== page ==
The student news publication of Libertyville High School

Drops of Ink

The student news publication of Libertyville High School

Drops of Ink

The student news publication of Libertyville High School

Drops of Ink

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Political Parenting

Photo Courtesy of MCT Campus
Unfortunately, kids often base their own political view off that or their parents’.

Now that election season is in full swing, many have to witness the unfortunate sight of kids and teenagers mindlessly spewing whatever political opinions their parents gave them.  It seems that in this day and age, and probably throughout American history, political opinions are basically genetic.  If your parents have strong views on a certain politician or political issue, most often, you share that opinion with them.  

Political views should not be hereditary.  It is both annoying and frightening when I hear teenagers spouting off whatever political opinions their parents have told them.  Young people need to be well-informed on politics, but not only from their parents.  They should read about candidates from unbiased sources, such as PBS, and then form their own opinions.  

LHS government teacher Mr. Dennis Duffy finds that coming across unbiased sources is difficult.

“Bias is all around us, but parents need to teach their kid how to recognize it,” Mr. Duffy explained.  “By recognizing it, you can educate yourself across the broad perspective.  Parents need to encourage their kid to have an open mind and seek out multiple sources.”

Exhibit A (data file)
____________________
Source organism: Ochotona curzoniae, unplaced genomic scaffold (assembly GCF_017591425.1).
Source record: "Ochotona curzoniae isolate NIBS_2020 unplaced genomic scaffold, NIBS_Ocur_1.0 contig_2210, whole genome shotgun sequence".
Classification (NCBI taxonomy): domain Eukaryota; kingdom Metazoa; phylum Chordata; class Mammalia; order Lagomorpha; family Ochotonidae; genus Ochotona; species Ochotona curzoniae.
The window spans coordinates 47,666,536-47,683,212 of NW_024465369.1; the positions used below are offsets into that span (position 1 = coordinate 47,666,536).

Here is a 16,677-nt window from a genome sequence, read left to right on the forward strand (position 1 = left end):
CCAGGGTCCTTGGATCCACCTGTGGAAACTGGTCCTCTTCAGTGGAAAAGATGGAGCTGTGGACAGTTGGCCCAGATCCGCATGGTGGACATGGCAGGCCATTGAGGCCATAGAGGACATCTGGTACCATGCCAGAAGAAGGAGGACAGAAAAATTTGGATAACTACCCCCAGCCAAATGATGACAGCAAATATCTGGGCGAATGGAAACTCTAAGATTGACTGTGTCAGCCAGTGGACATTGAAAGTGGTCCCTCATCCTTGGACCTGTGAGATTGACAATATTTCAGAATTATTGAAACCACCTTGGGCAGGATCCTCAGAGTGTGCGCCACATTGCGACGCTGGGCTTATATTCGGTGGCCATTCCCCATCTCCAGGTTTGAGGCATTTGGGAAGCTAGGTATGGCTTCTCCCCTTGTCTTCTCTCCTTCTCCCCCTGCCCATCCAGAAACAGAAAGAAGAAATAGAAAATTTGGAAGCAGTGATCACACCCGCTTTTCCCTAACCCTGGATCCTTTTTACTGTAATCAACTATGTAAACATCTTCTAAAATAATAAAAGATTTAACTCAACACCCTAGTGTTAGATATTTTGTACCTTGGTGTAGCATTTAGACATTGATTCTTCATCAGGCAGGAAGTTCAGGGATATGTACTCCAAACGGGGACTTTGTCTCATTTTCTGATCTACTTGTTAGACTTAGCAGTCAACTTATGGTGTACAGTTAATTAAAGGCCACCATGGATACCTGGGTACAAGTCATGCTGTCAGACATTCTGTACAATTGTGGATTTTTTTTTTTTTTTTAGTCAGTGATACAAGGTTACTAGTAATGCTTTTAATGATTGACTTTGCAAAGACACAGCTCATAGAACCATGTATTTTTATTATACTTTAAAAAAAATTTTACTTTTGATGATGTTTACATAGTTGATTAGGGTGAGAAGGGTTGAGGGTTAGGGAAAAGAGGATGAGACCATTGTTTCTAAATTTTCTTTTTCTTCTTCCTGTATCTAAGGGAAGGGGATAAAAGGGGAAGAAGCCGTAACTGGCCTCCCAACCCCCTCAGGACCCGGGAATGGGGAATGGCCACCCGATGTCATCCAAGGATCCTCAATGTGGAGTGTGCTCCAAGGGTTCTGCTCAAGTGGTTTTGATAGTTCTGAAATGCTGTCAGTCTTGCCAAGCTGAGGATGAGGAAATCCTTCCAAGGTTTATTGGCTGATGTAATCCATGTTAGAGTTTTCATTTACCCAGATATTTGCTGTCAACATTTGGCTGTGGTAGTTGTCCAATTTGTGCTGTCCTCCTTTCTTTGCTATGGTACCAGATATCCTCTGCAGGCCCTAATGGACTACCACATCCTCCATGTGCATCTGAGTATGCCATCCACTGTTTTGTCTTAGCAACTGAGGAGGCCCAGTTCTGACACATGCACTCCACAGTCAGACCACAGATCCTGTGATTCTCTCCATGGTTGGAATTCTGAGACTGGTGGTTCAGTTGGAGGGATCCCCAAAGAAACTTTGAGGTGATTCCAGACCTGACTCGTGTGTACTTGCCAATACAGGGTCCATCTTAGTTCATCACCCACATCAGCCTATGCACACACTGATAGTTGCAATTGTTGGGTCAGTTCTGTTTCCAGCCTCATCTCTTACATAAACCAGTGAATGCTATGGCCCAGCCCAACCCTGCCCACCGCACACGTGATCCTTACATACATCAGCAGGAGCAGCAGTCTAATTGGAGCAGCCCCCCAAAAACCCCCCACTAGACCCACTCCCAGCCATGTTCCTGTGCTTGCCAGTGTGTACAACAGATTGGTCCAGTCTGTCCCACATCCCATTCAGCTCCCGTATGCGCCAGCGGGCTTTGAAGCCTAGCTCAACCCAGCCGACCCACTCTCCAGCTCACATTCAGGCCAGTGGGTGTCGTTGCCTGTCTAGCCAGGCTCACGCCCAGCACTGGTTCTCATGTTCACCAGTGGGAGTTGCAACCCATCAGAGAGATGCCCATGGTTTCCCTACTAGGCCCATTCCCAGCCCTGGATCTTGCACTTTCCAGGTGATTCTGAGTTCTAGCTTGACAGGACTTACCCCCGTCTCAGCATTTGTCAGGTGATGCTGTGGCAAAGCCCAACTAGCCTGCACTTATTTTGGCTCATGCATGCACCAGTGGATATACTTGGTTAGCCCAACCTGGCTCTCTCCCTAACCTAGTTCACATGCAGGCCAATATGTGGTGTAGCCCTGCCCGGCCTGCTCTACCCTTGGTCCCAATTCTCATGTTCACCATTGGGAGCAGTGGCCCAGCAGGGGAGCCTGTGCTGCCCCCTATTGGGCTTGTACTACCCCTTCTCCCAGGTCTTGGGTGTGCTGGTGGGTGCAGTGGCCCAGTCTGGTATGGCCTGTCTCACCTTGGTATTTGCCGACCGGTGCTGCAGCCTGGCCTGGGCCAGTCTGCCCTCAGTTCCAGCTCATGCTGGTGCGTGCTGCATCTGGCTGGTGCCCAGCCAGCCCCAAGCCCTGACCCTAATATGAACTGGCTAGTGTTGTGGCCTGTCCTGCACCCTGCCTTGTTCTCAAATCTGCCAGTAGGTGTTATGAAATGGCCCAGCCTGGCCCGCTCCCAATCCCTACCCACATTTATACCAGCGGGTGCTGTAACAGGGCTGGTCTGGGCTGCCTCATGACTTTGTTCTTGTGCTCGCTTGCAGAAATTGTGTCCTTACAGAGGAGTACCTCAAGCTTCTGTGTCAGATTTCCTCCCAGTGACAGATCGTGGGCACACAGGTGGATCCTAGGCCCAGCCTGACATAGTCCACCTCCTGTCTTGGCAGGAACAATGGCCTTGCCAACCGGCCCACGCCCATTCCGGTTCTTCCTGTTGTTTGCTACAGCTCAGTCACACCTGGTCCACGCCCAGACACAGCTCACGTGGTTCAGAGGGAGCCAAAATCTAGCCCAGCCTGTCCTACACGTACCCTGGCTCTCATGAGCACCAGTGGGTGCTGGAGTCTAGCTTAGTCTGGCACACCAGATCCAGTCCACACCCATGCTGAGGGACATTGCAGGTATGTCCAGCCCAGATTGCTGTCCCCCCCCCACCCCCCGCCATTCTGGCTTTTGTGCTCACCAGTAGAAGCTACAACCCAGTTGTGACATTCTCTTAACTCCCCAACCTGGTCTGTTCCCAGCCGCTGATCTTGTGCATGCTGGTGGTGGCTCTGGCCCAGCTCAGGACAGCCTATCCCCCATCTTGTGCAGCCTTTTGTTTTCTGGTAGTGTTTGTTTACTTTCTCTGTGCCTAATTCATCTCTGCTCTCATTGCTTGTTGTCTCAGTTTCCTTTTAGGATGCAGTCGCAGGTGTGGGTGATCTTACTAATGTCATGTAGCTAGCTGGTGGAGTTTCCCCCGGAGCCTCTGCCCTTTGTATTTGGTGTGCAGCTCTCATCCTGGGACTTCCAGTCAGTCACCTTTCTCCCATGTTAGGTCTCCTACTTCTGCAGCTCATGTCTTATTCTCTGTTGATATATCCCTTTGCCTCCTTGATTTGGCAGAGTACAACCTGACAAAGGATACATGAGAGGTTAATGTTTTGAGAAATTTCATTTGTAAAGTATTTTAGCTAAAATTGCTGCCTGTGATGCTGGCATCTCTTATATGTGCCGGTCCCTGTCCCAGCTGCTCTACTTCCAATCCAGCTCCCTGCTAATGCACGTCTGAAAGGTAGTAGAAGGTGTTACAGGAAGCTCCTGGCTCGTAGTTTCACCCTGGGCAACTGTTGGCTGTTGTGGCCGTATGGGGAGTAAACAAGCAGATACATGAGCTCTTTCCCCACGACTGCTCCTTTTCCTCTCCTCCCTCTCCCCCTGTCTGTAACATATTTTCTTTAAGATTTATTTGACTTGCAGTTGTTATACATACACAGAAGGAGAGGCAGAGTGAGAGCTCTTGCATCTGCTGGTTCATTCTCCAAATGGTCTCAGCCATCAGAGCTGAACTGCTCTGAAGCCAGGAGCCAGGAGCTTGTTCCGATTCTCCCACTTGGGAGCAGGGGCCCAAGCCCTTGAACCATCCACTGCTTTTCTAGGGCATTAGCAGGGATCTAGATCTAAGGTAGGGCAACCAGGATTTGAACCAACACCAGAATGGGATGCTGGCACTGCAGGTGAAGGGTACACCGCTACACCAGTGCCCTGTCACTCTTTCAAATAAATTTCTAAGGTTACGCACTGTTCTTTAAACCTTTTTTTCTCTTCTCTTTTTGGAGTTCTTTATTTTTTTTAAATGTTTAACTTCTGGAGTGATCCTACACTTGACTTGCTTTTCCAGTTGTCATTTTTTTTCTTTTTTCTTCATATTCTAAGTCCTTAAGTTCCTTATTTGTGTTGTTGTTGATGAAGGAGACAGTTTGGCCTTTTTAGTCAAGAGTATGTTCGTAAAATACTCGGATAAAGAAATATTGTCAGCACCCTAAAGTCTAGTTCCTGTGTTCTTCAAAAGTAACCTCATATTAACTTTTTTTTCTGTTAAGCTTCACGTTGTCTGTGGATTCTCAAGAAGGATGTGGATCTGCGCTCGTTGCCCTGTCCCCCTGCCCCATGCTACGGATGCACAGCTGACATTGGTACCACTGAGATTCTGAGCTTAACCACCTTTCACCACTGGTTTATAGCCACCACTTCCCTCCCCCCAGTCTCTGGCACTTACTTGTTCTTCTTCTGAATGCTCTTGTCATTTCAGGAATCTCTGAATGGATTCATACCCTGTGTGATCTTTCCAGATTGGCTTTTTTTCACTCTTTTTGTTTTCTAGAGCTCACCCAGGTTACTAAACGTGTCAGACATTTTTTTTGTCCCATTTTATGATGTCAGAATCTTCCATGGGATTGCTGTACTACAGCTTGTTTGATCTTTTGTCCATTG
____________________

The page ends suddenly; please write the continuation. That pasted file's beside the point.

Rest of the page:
In order for this country to grow and develop, parents should hide their political views from their children until their children are old enough to form their own political views.  If parents begin telling their children what to think at a young age, it is unlikely that those children will form their own political views later in life.  This country can only progress with new ideas and new viewpoints, but these new ideas will never come if each generation thinks exactly like the last.

Instead of parents telling their children what to think, they should help their children stay informed.  With high school students, it seems that only a small percentage of us are truly informed on what is happening with elections.  Many teens either disregard any other views besides those of their parents while others just disregard the elections completely.  

“If parents were to actively disengage, then that sends a message to the kids that they shouldn’t bother paying attention to what’s going on in the world and that they shouldn’t have an opinion,” Mr. Duffy stated.

Parents do not need to completely withhold their political views from their children, but they should do so until their kids are mature enough to make their own political choices.  Also, when their kids are old enough, parents should not just tell their kids what to think.  It is essential for them to make their children aware of their views, but they should not seem close-minded if their children have differing viewpoints.  If parents are being close-minded or condescending during the discussion, their child will feel pressured to agree with the parents’ views.

According to a survey by Civic Science Inc., if both parents share the same political views, there is a 62 percent chance that their child will share those views with them.  It is not a negative thing for a person to share the same political views as their parents.  However, people need to be making the decisions for themselves and not just blindly following their parents.  

Unfortunately, it is usually inevitable that young kids are going to think exactly like their parents when it comes to political viewpoints.  But as a nation, we need to really evaluate if that is a good thing.  Kids should be encouraged to think freely when it comes to politics.  The job of the parent should only be to help their kid stay educated; they should not tell their child what to think.


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The student news publication of Libertyville High School
Political Parenting